Ocala Paternity attorney If you are looking for legal help, look no futher than Melissa K. Hancock, P.A. Contact us Today

How Is Paternity Established in Florida? 

Paternity is established in Florida in two ways:

  • 1. Voluntarily through a “Voluntary Acknowledgement of Paternity” form or
  • 2. Through a court order filed by the mother, the alleged father, a legal representative of the child, or by the Florida Department of Child Support Services.

After the birth of the child, both parents can sign the Acknowledgement form listed above in which they formally acknowledge under oath that the father listed on the form is the child’s legal father. After signing the form, legal status of the father becomes final after 60 days have passed. After that, this legal status cannot be undone except in circumstances  of fraud or coercion. However, this status does not immediately grant custody and timesharing nor does it formally establish a child support obligation. These rights and obligations must be established or ordered through the courts.

Without an Acknowledgment form, paternity can only be established through a court process. This is generally done through genetic or DNA testing. Once this testing establishes that the alleged father is the biological father, the court can then issue child support payments in accordance with state guidelines. The father can also then seek some form of joint custody and timesharing arrangements. 

Many reasons exist for the establishment of paternity aside from the requirement for paternal financial support of the child. Many unmarried fathers wish to establish a meaningful and lasting relationship with their children despite that fact that they do not and may never share the child’s home with his or her mother.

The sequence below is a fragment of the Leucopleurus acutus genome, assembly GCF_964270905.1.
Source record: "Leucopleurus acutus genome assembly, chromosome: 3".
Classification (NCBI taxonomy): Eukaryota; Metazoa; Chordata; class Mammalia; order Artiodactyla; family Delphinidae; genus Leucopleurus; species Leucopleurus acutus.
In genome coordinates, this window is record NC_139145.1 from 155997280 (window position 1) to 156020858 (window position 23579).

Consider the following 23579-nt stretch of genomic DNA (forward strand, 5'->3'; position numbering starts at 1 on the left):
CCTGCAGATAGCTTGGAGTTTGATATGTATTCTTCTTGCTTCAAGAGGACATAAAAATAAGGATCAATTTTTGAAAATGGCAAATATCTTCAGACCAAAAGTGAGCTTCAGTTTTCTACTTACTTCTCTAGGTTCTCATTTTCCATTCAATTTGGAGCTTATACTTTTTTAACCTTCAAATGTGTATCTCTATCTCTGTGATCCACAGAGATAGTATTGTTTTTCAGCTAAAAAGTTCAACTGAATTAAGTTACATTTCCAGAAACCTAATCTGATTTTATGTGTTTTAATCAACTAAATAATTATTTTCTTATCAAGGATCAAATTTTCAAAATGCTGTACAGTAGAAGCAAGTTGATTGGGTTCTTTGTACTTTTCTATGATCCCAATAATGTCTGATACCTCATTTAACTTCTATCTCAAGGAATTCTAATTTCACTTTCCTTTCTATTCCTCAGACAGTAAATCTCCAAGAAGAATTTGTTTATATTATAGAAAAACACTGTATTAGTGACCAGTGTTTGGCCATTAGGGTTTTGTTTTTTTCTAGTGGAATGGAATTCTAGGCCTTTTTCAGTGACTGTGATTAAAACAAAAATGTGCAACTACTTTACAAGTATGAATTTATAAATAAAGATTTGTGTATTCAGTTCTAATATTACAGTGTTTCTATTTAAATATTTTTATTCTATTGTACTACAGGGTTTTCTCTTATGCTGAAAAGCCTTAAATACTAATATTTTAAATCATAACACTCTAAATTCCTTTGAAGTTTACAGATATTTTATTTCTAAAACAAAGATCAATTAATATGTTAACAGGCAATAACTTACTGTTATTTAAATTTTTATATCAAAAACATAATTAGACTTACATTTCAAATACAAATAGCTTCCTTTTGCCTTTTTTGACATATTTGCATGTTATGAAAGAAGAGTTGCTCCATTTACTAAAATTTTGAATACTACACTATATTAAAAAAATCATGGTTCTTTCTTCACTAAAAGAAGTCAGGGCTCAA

Paternity can also provide helpful biological and medical information about the child that may be pertinent to his or her health both now and in the future. Additionally, the child may be eligible for government benefits based on the father’s disability or military history, may be eligible for health care benefits through the father, or may be entitled to family inheritances from the father or his side of the family. Paternity also allows the father to participate in legal custody related to making major decisions about the child’s education, health care, and more. 

Ocala Paternity Lawyer 

When a child is born to unmarried parents, the issue of paternity may arise. The establishment of paternity may be sought by an unmarried mother seeking child support from the biological father or by an unmarried father seeking to establish legal parental rights to his child. Under Florida law, when paternity is established, it grants parental rights such as custody and timesharing as well as establishes the father’s obligation to provide financial support for the child. Without the establishment of paternity, a biological father has no legal parental rights related to the child at all nor does the mother have any right to enforce financial support for the child from the father.

If you are an unmarried mother or father needing legal assistance with paternity in Ocala or the counties of Marion, citrus, Lake, Sumer, or Hernando, you can turn the Law Office of Melissa K. Hancock, P.A. for help. Attorney Melissa Hancock brings superior qualifications to your legal case as a Board Certified Specialist in Marital and Family Law. She is backed by many years of family law practice, including successful litigation of cases in the local courts. When retaining her services, you can be confident that your case is being handled by an expert in this field with a proven track record of results.

For legal assistance with paternity, contact the Law Office of Melissa K. Hancock, P.A. online or by calling (352) 310-0136 to arrange for a confidential consultation. 

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